How an innovative Belgian reinvented clockwork with his revolutionary time machines – now available on MR PORTER.
On the wrist, the Ressence Type 3 watch looks like you’re wearing a slug of liquid metal with hands and dials floating on top of it. The entire face rotates and, as it does so, the three discs within it also rotate. There’s something planetary about the movement – which can be viewed in action here. And it’s unlike any watch you will ever have seen before.
Ressence is a different type of independent watchmaker. Before founder Mr Benoît Mintiens, 43, came up with the concept that would become Ressence – a portmanteau of “renaissance” and “essence” – he did not take the traditional journey through the Swiss Jura mountains to study fine watchmaking in the ateliers of the established maisons. No, the rise of Ressence is much more interesting than that, as one would expect from these crownless wonders.
Ressence watches have become a calling card for designers and tastemakers from Singapore to Silicon Valley, but that doesn’t mean the Swiss establishment doesn’t respect them, too. The Ressence Type 3 claimed the prize for Horological Revelation at the 2013 Grand Prix d’Horlogerie – the Oscars of watchmaking – alerting the old boys of Geneva to the fact that there is still a future in mechanical watches, and that they don’t have to come from Switzerland or with a touchscreen. This is fine watchmaking for the 21st century.
“If I were to sketch it in binary terms, we are a design company with a fine watchmaking component,” says Ressence’s designer Mr Mintiens. “We have a wider appeal than most high-end independent watchmakers because we put beauty and innovation first.”
Mr Mintiens, to put it bluntly, isn’t even a watchmaker, and that is what makes Ressence so wonderful. He’s a well-known, award-winning industrial designer who’s based in his hometown of Antwerp – Belgium’s answer to the UK’s Sir James Dyson or Switzerland’s Mr Yves Béhar.
Mr Mintiens has spent most of his professional career conceiving products that make life easier, faster, more streamlined – from high-speed TGV trains to an electric car-sharing service to air conditioning units and vacuum cleaners that look like works of art. And it was out of the desire to create beautiful, useful things that this unique start-up was born.
First revealed in 2010, a Ressence watch has no hands, a dial that appears to float and a crownless case that puts the comfort of the wearer first. Using a patented system of convex discs called the ROCS (Ressence Orbital Convex System), these 125mm semi-spheres of high-grade German silver create a fluid, organic display that shows not only the hours and minutes, but also seconds and days of the week.
“We represent an independent way of thinking about fine watchmaking – no less expertly handcrafted, but with an industrial design philosophy that seeks to be progressive with a clear, graphic aesthetic that is decidedly 21st century,” says Mr Mintiens.
Winding and setting the Type 1’s revolutionary display are done via a patented sapphire disc system on the rear of the 42mm titanium case. The lack of a crown on a mechanical watch is, according to some, as significant as Patek Philippe’s 19th-century introduction of a winding stem, which eliminated the need for a key. Ressence has removed the crown entirely, simplifying the process internally while making the watch itself even more comfortable on the wrist.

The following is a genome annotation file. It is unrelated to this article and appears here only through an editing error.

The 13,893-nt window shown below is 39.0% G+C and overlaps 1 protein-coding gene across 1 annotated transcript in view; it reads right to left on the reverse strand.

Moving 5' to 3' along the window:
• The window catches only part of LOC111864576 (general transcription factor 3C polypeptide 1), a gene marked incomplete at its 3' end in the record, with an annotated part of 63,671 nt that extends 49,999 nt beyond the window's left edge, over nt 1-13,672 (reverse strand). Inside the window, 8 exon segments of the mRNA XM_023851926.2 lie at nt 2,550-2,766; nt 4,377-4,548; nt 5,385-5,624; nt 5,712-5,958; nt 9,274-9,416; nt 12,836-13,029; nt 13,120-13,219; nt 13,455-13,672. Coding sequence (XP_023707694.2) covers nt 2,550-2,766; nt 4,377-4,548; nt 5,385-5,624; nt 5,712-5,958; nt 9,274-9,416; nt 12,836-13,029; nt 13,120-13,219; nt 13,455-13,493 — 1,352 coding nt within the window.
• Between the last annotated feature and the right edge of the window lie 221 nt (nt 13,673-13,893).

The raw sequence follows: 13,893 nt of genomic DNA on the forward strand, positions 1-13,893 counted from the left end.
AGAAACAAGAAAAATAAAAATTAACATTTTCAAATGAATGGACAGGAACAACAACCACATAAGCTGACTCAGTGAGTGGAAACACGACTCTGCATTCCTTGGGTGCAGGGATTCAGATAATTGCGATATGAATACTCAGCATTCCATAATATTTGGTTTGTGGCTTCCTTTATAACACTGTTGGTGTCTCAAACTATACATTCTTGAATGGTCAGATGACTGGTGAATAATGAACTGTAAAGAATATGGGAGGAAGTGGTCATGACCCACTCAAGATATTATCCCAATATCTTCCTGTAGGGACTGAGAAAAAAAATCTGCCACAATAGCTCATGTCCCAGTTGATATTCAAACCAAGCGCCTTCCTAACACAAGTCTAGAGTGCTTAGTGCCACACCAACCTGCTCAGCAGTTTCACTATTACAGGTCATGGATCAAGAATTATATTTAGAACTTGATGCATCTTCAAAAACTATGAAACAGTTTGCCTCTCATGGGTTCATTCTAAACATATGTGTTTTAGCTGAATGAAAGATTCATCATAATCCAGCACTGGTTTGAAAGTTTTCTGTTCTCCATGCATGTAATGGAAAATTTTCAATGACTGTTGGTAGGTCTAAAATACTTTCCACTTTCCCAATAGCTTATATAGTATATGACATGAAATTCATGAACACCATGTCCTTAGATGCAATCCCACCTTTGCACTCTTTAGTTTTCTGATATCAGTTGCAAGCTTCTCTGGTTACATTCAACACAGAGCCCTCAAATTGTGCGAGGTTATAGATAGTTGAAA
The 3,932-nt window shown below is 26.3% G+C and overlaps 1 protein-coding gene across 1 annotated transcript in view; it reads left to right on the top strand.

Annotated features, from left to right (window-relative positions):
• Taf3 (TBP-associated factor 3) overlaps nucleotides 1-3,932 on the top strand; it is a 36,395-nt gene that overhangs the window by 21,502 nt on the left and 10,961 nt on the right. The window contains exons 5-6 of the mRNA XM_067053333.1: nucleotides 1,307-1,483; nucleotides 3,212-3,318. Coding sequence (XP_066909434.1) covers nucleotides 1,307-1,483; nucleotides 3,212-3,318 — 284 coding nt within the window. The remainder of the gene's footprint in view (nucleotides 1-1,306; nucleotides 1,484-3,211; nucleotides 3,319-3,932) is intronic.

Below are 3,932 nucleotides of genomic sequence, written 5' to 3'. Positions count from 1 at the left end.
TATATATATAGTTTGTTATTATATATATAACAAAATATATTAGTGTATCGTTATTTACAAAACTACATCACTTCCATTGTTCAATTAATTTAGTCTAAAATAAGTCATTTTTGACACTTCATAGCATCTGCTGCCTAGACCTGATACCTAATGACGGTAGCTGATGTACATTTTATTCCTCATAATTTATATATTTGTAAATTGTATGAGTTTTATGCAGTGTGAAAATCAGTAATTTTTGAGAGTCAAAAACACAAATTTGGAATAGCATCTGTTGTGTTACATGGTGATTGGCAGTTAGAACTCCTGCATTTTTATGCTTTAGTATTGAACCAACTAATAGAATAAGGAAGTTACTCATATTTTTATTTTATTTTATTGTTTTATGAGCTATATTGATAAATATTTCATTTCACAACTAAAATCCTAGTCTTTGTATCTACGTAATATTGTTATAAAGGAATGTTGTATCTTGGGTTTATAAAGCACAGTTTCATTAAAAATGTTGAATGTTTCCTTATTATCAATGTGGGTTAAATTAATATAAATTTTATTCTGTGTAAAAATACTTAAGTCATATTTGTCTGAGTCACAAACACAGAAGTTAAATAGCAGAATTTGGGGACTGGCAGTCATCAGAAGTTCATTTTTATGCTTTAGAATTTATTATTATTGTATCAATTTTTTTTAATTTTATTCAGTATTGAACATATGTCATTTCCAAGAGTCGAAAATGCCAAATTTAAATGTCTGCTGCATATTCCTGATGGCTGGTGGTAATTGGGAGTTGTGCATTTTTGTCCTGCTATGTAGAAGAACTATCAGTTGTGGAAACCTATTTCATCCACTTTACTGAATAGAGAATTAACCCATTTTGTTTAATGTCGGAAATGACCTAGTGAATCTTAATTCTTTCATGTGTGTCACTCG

The Type 1 is at the core of Ressence’s collection and, though one would never know it from the simple, clean look of the watch, it houses an incredible 208 components, assembled by master watchmakers in Switzerland. The feel of the watch is just as important as the design, according to Mr Mintiens. He constructed the Type 1 to have the rounded, clean feel of a pebble, both on the wrist and in your hand. The face of the watch never stops moving.
The masterful Type 3 (quirkily, there is no Type 2) is an entirely new take on watch design and energy transmission. While the appearance of this signature model might resemble that of the Type 1, the calibre and display are far more complex, indeed revolutionary.
Instead of the gears and discs in the Type 1, the Type 3’s case is divided into two distinct compartments. The lower half houses the time-keeping mechanism, which is mounted to a series of purpose-built magnets that drive the discs in the display compartment.
It is here where the Type 3 elevates itself into the highest echelons of design and timekeeping concepts: the display compartment is filled with 35.2ml of oil. With more than 150 components, including 35 gears and 52 jewels, of the 400 found in the Type 3 suspended in oil, we see a world first in watchmaking, with the display discs appearing to float, devoid of any sapphire crystal casing.
The scientific reason for this is that light, as it travels from one material to another – say from sapphire crystal to air – can refract and distort perception. With the Type 3, there is simply no room for distortion. The result is a new type of visual clarity and immediacy, giving a Ressence wearer something new. Having a significant percentage of the watch’s movement suspended in oil gives increased efficiency and functionality.
The Type 1 and Type 3 are made from grade-five titanium, which makes them supremely light and comfortable. Mr Mintiens’ watches epitomise clean, organic product design, coupled with cutting-edge material science, all in a beautiful Swiss-made package.
“We believe that Ressence doesn’t fit into any category,” says Mr Mintiens. “It is truly a unique proposition in the design and time-telling world.”
With Ressence, Mr Mintiens has created something entirely new – where the movement, dial, case, and hands are one – and the world is beginning to take notice.